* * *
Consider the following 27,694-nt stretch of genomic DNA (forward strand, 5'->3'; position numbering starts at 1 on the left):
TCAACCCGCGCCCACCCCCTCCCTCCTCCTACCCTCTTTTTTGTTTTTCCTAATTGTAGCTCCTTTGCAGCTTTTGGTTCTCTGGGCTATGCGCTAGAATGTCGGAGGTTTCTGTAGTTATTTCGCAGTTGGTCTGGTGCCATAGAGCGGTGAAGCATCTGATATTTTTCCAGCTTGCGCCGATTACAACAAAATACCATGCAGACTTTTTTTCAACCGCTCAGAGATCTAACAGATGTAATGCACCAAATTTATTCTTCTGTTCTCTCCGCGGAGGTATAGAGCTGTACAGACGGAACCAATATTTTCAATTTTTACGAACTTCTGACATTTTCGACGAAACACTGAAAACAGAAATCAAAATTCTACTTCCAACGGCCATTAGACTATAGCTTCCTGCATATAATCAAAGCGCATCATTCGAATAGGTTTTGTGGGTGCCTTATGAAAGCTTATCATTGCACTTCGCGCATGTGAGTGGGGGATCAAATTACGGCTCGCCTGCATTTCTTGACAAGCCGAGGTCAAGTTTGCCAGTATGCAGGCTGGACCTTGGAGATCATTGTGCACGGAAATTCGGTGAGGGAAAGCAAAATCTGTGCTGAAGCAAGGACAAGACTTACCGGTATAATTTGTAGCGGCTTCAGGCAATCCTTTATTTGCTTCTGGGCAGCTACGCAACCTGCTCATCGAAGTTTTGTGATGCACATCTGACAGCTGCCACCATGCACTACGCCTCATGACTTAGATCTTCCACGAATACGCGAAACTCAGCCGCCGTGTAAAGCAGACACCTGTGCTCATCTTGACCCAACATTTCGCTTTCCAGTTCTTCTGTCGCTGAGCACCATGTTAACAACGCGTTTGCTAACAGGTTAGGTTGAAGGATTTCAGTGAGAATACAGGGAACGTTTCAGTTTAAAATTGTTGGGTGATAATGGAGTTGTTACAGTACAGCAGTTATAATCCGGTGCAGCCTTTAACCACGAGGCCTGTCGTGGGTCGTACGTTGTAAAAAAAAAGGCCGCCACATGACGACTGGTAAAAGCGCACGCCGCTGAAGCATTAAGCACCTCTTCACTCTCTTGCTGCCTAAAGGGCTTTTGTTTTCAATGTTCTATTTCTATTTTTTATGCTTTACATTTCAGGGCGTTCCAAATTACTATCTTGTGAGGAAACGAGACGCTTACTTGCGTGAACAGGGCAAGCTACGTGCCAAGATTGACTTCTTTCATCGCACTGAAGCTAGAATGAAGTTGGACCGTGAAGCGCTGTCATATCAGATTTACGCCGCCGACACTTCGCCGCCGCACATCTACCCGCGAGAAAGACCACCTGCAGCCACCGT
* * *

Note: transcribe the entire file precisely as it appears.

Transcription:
Consider the following 27,694-nt stretch of genomic DNA (forward strand, 5'->3'; position numbering starts at 1 on the left):
TCAACCCGCGCCCACCCCCTCCCTCCTCCTACCCTCTTTTTTGTTTTTCCTAATTGTAGCTCCTTTGCAGCTTTTGGTTCTCTGGGCTATGCGCTAGAATGTCGGAGGTTTCTGTAGTTATTTCGCAGTTGGTCTGGTGCCATAGAGCGGTGAAGCATCTGATATTTTTCCAGCTTGCGCCGATTACAACAAAATACCATGCAGACTTTTTTTCAACCGCTCAGAGATCTAACAGATGTAATGCACCAAATTTATTCTTCTGTTCTCTCCGCGGAGGTATAGAGCTGTACAGACGGAACCAATATTTTCAATTTTTACGAACTTCTGACATTTTCGACGAAACACTGAAAACAGAAATCAAAATTCTACTTCCAACGGCCATTAGACTATAGCTTCCTGCATATAATCAAAGCGCATCATTCGAATAGGTTTTGTGGGTGCCTTATGAAAGCTTATCATTGCACTTCGCGCATGTGAGTGGGGGATCAAATTACGGCTCGCCTGCATTTCTTGACAAGCCGAGGTCAAGTTTGCCAGTATGCAGGCTGGACCTTGGAGATCATTGTGCACGGAAATTCGGTGAGGGAAAGCAAAATCTGTGCTGAAGCAAGGACAAGACTTACCGGTATAATTTGTAGCGGCTTCAGGCAATCCTTTATTTGCTTCTGGGCAGCTACGCAACCTGCTCATCGAAGTTTTGTGATGCACATCTGACAGCTGCCACCATGCACTACGCCTCATGACTTAGATCTTCCACGAATACGCGAAACTCAGCCGCCGTGTAAAGCAGACACCTGTGCTCATCTTGACCCAACATTTCGCTTTCCAGTTCTTCTGTCGCTGAGCACCATGTTAACAACGCGTTTGCTAACAGGTTAGGTTGAAGGATTTCAGTGAGAATACAGGGAACGTTTCAGTTTAAAATTGTTGGGTGATAATGGAGTTGTTACAGTACAGCAGTTATAATCCGGTGCAGCCTTTAACCACGAGGCCTGTCGTGGGTCGTACGTTGTAAAAAAAAAGGCCGCCACATGACGACTGGTAAAAGCGCACGCCGCTGAAGCATTAAGCACCTCTTCACTCTCTTGCTGCCTAAAGGGCTTTTGTTTTCAATGTTCTATTTCTATTTTTTATGCTTTACATTTCAGGGCGTTCCAAATTACTATCTTGTGAGGAAACGAGACGCTTACTTGCGTGAACAGGGCAAGCTACGTGCCAAGATTGACTTCTTTCATCGCACTGAAGCTAGAATGAAGTTGGACCGTGAAGCGCTGTCATATCAGATTTACGCCGCCGACACTTCGCCGCCGCACATCTACCCGCGAGAAAGACCACCTGCAGCCACCGT